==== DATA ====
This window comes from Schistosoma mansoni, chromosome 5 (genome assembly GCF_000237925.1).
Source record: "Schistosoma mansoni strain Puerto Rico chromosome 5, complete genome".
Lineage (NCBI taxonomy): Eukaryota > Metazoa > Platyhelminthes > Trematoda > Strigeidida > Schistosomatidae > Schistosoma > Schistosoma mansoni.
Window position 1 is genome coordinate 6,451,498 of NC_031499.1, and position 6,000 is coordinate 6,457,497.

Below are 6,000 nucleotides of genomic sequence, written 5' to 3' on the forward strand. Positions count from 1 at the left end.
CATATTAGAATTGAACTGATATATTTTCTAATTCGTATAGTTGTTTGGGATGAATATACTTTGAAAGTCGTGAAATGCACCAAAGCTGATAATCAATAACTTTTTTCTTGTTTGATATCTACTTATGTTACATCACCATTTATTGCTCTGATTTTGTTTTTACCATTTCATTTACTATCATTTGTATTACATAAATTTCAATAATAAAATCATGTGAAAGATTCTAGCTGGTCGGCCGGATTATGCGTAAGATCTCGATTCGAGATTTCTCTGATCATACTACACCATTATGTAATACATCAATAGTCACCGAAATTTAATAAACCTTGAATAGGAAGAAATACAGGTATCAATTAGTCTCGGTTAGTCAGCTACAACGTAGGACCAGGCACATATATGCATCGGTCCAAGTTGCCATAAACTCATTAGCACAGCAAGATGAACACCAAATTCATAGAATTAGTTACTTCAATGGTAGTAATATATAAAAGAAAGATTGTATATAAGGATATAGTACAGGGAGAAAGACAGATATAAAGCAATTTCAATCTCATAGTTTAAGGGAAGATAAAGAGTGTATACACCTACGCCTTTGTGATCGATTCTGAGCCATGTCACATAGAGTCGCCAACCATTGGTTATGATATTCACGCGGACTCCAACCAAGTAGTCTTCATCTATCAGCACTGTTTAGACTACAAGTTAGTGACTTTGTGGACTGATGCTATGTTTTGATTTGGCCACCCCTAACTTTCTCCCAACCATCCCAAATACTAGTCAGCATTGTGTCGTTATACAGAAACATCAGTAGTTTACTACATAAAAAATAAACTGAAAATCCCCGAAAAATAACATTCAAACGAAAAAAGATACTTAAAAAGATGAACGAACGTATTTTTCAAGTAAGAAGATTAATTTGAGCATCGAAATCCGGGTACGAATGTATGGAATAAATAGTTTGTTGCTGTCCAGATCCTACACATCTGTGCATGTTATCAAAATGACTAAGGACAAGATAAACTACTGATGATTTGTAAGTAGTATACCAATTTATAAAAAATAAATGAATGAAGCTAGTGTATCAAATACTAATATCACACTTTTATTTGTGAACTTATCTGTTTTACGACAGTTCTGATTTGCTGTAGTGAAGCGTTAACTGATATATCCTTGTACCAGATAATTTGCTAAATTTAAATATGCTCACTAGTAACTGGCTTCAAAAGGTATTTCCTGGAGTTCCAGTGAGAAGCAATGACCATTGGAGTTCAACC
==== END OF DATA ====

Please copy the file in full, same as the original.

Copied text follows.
This window comes from Schistosoma mansoni, chromosome 5 (genome assembly GCF_000237925.1).
Source record: "Schistosoma mansoni strain Puerto Rico chromosome 5, complete genome".
Lineage (NCBI taxonomy): Eukaryota > Metazoa > Platyhelminthes > Trematoda > Strigeidida > Schistosomatidae > Schistosoma > Schistosoma mansoni.
Window position 1 is genome coordinate 6,451,498 of NC_031499.1, and position 6,000 is coordinate 6,457,497.

Below are 6,000 nucleotides of genomic sequence, written 5' to 3' on the forward strand. Positions count from 1 at the left end.
CATATTAGAATTGAACTGATATATTTTCTAATTCGTATAGTTGTTTGGGATGAATATACTTTGAAAGTCGTGAAATGCACCAAAGCTGATAATCAATAACTTTTTTCTTGTTTGATATCTACTTATGTTACATCACCATTTATTGCTCTGATTTTGTTTTTACCATTTCATTTACTATCATTTGTATTACATAAATTTCAATAATAAAATCATGTGAAAGATTCTAGCTGGTCGGCCGGATTATGCGTAAGATCTCGATTCGAGATTTCTCTGATCATACTACACCATTATGTAATACATCAATAGTCACCGAAATTTAATAAACCTTGAATAGGAAGAAATACAGGTATCAATTAGTCTCGGTTAGTCAGCTACAACGTAGGACCAGGCACATATATGCATCGGTCCAAGTTGCCATAAACTCATTAGCACAGCAAGATGAACACCAAATTCATAGAATTAGTTACTTCAATGGTAGTAATATATAAAAGAAAGATTGTATATAAGGATATAGTACAGGGAGAAAGACAGATATAAAGCAATTTCAATCTCATAGTTTAAGGGAAGATAAAGAGTGTATACACCTACGCCTTTGTGATCGATTCTGAGCCATGTCACATAGAGTCGCCAACCATTGGTTATGATATTCACGCGGACTCCAACCAAGTAGTCTTCATCTATCAGCACTGTTTAGACTACAAGTTAGTGACTTTGTGGACTGATGCTATGTTTTGATTTGGCCACCCCTAACTTTCTCCCAACCATCCCAAATACTAGTCAGCATTGTGTCGTTATACAGAAACATCAGTAGTTTACTACATAAAAAATAAACTGAAAATCCCCGAAAAATAACATTCAAACGAAAAAAGATACTTAAAAAGATGAACGAACGTATTTTTCAAGTAAGAAGATTAATTTGAGCATCGAAATCCGGGTACGAATGTATGGAATAAATAGTTTGTTGCTGTCCAGATCCTACACATCTGTGCATGTTATCAAAATGACTAAGGACAAGATAAACTACTGATGATTTGTAAGTAGTATACCAATTTATAAAAAATAAATGAATGAAGCTAGTGTATCAAATACTAATATCACACTTTTATTTGTGAACTTATCTGTTTTACGACAGTTCTGATTTGCTGTAGTGAAGCGTTAACTGATATATCCTTGTACCAGATAATTTGCTAAATTTAAATATGCTCACTAGTAACTGGCTTCAAAAGGTATTTCCTGGAGTTCCAGTGAGAAGCAATGACCATTGGAGTTCAACC